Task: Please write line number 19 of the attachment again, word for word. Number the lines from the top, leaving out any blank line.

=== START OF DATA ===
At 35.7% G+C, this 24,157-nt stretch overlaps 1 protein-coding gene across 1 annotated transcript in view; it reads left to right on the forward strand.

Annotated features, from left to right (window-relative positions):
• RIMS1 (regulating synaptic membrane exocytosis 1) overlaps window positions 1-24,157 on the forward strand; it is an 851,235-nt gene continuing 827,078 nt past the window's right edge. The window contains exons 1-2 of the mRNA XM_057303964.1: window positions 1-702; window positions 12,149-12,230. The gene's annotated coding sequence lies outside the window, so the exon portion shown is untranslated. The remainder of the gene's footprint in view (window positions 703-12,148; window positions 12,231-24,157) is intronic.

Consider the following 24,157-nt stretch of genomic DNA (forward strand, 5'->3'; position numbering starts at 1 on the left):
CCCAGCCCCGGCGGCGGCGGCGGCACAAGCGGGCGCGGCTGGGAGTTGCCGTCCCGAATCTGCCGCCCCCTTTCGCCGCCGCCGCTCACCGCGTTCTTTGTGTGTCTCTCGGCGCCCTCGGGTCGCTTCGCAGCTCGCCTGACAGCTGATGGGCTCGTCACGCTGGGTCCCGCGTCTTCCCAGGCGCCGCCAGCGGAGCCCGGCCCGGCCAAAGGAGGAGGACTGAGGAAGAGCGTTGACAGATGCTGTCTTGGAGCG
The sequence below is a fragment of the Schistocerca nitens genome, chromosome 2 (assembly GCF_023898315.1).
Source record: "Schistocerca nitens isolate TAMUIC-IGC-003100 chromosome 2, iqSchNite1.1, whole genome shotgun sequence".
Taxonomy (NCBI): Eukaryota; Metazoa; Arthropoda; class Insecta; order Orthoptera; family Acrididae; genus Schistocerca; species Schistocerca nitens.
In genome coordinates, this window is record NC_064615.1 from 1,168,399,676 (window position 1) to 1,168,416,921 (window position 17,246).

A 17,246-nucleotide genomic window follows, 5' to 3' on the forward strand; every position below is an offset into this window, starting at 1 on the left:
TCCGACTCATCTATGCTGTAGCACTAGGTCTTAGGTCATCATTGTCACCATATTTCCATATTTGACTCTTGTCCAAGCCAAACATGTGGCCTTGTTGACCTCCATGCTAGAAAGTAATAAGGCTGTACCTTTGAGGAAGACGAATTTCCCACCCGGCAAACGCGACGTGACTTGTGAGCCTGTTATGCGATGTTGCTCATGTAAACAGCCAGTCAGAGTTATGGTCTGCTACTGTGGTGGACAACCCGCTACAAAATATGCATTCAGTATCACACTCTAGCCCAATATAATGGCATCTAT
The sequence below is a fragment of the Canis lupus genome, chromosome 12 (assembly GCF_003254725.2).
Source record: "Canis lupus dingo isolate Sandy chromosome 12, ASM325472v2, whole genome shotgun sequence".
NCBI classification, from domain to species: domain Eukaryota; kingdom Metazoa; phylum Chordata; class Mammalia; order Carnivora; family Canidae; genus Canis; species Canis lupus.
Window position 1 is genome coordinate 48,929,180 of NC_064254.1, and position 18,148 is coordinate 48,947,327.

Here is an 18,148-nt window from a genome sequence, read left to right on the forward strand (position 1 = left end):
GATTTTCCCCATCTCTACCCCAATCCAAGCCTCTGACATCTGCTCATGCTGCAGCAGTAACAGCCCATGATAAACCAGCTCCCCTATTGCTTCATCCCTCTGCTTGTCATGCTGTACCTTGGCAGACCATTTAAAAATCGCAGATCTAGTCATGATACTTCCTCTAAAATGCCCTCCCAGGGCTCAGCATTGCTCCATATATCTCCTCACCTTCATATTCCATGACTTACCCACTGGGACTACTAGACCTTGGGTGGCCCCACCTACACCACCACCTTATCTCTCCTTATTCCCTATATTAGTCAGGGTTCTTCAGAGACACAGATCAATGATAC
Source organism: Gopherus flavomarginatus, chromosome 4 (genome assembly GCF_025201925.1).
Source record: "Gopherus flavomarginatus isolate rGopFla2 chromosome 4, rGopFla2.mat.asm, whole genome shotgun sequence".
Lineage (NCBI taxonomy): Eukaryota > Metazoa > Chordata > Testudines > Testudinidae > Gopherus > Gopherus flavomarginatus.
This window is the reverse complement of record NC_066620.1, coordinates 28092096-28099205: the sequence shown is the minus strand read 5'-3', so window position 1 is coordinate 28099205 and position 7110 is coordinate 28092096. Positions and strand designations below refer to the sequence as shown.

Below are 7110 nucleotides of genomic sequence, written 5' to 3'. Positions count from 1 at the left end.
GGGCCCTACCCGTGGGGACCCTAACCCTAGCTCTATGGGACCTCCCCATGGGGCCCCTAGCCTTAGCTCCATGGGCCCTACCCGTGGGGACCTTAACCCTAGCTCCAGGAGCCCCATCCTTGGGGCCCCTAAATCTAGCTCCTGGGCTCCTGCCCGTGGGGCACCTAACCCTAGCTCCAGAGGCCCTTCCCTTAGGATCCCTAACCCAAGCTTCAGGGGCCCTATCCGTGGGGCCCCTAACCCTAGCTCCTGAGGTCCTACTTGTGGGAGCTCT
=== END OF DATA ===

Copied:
Source record: "Gopherus flavomarginatus isolate rGopFla2 chromosome 4, rGopFla2.mat.asm, whole genome shotgun sequence".